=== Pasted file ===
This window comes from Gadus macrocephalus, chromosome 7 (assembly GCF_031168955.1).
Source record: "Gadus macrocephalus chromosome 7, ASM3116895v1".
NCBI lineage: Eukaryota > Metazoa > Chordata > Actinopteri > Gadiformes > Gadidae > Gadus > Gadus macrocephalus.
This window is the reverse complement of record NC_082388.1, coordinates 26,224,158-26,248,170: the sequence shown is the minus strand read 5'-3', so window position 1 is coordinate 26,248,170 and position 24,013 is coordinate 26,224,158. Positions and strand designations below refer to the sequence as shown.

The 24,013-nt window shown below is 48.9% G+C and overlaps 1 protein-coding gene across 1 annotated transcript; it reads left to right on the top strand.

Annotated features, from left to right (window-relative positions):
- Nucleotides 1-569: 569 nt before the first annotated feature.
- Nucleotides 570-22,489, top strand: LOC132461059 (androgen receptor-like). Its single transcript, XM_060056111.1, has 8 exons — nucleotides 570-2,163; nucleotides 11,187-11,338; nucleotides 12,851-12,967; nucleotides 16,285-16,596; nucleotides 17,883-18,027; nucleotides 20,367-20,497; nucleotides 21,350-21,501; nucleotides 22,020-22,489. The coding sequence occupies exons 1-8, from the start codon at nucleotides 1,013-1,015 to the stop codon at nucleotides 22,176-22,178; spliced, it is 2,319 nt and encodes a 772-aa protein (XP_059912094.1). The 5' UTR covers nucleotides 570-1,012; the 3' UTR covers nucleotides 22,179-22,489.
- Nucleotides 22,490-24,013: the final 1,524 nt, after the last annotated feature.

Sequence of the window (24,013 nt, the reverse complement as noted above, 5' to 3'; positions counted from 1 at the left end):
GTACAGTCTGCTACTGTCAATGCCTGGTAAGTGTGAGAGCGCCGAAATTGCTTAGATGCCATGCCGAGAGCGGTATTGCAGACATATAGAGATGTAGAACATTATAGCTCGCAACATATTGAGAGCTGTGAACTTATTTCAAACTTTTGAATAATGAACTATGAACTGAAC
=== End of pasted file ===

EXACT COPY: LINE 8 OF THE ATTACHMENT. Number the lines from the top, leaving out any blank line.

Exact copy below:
- Nucleotides 570-22,489, top strand: LOC132461059 (androgen receptor-like). Its single transcript, XM_060056111.1, has 8 exons — nucleotides 570-2,163; nucleotides 11,187-11,338; nucleotides 12,851-12,967; nucleotides 16,285-16,596; nucleotides 17,883-18,027; nucleotides 20,367-20,497; nucleotides 21,350-21,501; nucleotides 22,020-22,489. The coding sequence occupies exons 1-8, from the start codon at nucleotides 1,013-1,015 to the stop codon at nucleotides 22,176-22,178; spliced, it is 2,319 nt and encodes a 772-aa protein (XP_059912094.1). The 5' UTR covers nucleotides 570-1,012; the 3' UTR covers nucleotides 22,179-22,489.